Belarus Strengthens Ties With Europe, Preaches Morality to the World – Belarus Foreign Policy Digest
Belarus has asserted its displeasure with Russia's new 'Russian world' policy while maintaining its solidarity with Ukraine. All of this unfolded against a background of strengthening ties with "New Europe".
The Foreign Ministry has resorted to Soviet-style meetings as a tool to promote Belarusian exports. While lacking any real leverage on the nation's foreign trade figures, diplomats have to obey Lukashenka's direct instructions.
Sending Messages to Russia
President Alexander Lukashenka sent an official greeting to Petro Poroshenko, Ukraine's president-elect. In the absence of a similar step from Russia, this gesture proves Belarus' intention to work with the new Ukrainian authorities.
Earlier, Lukashenka sent other bold messages about Belarus' independence from Russia on foreign policy matters. On 15 May, he received Mykhailo Yezhel, Kyiv's ambassador in Minsk.
The president very rarely gives audience to foreign envoys outside of the ceremony for the presentation of their official credentials. The meeting could have been easily kept secret but the press service covered it at length.
The Belarusian president also gave a lengthy interview to the Russian TV channel Dozhd. This media outlet is known best for its opposition to the Russian authorities and has been under heavy pressure from the authorities lately.
Lukashenka used both opportunities to reiterate his commitment to the territorial integrity of Ukraine. He described the 'referendums' organised by pro-Moscow separatists as "having no meaning at all from a legal point of view". Quite audaciously he also said he would fight any invader "who would arrive on Belarusian soil… even if it is Putin".
The Belarusian president clearly realises that statements of this nature will not endanger Belarus' ties with Russia. Meanwhile, they will help to improve its relations with the West and secure the appreciation of the Ukrainian authorities.
Lukashenka has expressly mentioned the former Georgian president in this context: 'Nobody fought for us in the West like Saakashvili did'. Saakashvili, for his part, owed him a debt of gratitude for the non-recognition of Georgia's breakaway regions.
Maintaining Dynamics in Relations with Central Europe
The Belarusian diplomacy is tireless in its efforts to strengthen relations with Central and Eastern European countries. While the avenues for the top-level contacts remain closed, Belarus and most 'New Europe' countries actively interact with one another at a working level.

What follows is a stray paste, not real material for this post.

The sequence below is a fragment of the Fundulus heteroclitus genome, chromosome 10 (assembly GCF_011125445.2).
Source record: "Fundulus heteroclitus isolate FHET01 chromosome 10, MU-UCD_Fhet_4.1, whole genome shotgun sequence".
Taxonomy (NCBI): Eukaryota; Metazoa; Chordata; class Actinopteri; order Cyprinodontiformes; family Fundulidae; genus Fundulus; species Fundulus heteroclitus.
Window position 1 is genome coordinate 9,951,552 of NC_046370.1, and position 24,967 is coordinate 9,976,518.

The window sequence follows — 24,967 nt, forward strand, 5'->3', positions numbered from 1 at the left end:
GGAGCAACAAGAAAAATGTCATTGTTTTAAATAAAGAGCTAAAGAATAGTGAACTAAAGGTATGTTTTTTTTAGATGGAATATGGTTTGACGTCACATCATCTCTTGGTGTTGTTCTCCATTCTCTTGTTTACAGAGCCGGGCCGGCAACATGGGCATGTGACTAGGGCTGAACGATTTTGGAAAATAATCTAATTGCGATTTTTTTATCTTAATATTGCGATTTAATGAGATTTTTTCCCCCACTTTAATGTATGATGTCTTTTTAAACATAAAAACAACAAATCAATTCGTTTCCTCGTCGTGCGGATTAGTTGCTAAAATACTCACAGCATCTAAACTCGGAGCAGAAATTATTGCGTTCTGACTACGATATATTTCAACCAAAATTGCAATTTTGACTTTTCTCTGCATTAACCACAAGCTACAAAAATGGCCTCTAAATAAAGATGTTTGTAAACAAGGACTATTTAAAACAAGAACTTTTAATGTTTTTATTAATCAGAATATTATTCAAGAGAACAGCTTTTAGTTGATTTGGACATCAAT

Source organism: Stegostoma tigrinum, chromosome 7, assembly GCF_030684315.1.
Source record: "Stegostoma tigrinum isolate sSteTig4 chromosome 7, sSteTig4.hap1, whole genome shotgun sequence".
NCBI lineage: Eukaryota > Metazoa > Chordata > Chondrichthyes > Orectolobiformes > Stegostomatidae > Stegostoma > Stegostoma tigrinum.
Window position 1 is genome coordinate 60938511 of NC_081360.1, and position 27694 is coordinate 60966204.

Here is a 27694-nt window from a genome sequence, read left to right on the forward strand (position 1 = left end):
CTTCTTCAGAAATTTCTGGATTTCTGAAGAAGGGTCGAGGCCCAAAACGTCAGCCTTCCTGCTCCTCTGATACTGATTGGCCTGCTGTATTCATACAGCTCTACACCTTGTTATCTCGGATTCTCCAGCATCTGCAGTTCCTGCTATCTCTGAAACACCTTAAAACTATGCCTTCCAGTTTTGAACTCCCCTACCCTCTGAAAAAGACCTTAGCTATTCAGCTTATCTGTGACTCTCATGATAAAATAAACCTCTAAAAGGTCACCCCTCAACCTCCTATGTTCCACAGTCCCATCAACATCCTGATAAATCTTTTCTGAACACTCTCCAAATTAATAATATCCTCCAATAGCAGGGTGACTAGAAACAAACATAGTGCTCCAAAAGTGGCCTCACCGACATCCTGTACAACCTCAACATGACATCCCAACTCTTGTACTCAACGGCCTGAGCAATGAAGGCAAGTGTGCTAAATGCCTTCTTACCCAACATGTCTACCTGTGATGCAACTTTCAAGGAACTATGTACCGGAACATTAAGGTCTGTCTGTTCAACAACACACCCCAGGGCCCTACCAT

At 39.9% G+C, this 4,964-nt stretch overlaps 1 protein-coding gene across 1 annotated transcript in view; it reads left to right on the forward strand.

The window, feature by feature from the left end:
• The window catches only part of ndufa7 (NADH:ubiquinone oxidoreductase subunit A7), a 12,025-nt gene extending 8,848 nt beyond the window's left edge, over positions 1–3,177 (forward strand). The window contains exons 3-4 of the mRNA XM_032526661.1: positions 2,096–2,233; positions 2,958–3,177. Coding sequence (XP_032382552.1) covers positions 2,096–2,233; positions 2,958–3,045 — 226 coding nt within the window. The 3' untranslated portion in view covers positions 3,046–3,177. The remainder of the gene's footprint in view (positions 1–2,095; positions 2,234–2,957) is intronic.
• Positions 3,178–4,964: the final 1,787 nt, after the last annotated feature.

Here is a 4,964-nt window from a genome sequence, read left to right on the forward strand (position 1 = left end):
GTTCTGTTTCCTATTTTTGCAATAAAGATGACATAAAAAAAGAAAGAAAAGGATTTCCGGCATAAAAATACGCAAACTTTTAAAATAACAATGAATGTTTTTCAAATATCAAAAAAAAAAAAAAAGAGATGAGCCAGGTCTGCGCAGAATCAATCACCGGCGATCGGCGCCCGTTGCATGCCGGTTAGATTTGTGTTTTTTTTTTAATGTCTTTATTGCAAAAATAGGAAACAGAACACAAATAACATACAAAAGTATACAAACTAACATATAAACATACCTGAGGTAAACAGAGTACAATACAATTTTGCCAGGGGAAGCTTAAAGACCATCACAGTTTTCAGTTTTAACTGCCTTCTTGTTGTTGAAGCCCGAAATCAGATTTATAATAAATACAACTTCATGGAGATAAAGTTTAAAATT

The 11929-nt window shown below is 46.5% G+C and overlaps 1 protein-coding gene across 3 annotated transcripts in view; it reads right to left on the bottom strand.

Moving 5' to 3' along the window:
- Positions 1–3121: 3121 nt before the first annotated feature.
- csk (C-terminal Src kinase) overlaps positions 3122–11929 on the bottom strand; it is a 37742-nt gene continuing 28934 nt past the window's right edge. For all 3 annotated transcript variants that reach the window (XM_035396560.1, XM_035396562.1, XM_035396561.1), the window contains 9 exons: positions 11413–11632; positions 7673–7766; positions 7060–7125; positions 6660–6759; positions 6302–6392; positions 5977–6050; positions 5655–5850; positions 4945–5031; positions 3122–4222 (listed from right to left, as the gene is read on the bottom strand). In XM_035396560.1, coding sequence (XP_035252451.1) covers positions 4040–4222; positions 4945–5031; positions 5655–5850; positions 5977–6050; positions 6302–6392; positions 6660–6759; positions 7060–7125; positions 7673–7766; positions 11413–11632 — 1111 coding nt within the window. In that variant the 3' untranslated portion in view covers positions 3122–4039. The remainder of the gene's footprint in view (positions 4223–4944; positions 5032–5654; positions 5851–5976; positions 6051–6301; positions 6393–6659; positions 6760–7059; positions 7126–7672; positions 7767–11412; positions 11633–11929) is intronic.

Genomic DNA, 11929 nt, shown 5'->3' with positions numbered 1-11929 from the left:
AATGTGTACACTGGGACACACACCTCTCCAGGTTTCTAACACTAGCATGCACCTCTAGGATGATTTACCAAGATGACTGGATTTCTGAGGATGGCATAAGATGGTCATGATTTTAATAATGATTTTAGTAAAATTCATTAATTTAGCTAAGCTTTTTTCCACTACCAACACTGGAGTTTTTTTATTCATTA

Over the second week of May, Belarus held consultations and meetings between its own deputy foreign ministers and those of the Czech Republic, Lithuania, Croatia and Poland. The key topics of these talks were trade, investment, cross-border cooperation and loosening up the nation's visa regime.
The most prominent event was the 6th meeting of the Belarusian – Czech Joint Commission on Economic, Industrial and Scientific and Technical Cooperation held on 13 May. The two countries managed to increase their bilateral trade turnover to an all-time high of $600m in 2013. More than 40 investment projects are currently under discussion.
Belarus' position on Ukraine has helped to improve its relations with Central and Eastern European countries. New Europe, unlike Old Europe, is very sensitive to other countries' stance on Russian expansion. In his interview to Radio Liberty, Lithuania's Foreign Minister Linas Linkevičius even described some Lukashenka's statements on Ukraine as 'truly independent'.
Weekly Dialogue with Vatican
Lately, there have been signs of increased diplomatic activity in relations between Belarus and Vatican. On 7 May, Foreign Minister Vladimir Makei received Archbishop Claudio Gugerotti, Apostolic nuncio in Belarus. While meetings of ambassadors with the minister are not unusual, normally they meet with lower-level diplomats for daily business.
Two weeks later, Vladimir Makei met Archbishop Savio Hon Tai-Fai, Secretary of the Congregation for the Evangelisation of Peoples, who came to Belarus to attend a Salesian symposium.
The most important event in this sequence was a one-day visit by Deputy Foreign Minister Alena Kupchyna to Vatican on 14 May. She met Cardinal Pietro Parolin, the Holy See's Secretary of State. According to the foreign ministry's press service, the parties discussed a range of bilateral and regional issues.
It should not be overlooked that Cardinal Parolin is the head of the Vatican's executive. The audiences at his level normally serve to discuss only the most pressing matters. This increased diplomatic activity may indicate that Belarus and the Holy See are preparing some important bilateral event. It may well be President Lukashenka's meeting with Pope Francis or Cardinal Parolin's visit to Minsk.
Futile Exercise of Merchants' Diplomacy
The Foreign Ministry called up a meeting of counsellors for trade and economic affairs. The diplomats who work at the Belarusian missions in Russia, CIS countries, Africa and Latin America spent five days in Minsk. They met with the managers of several large state-run enterprises and government officials and visited some export-oriented companies.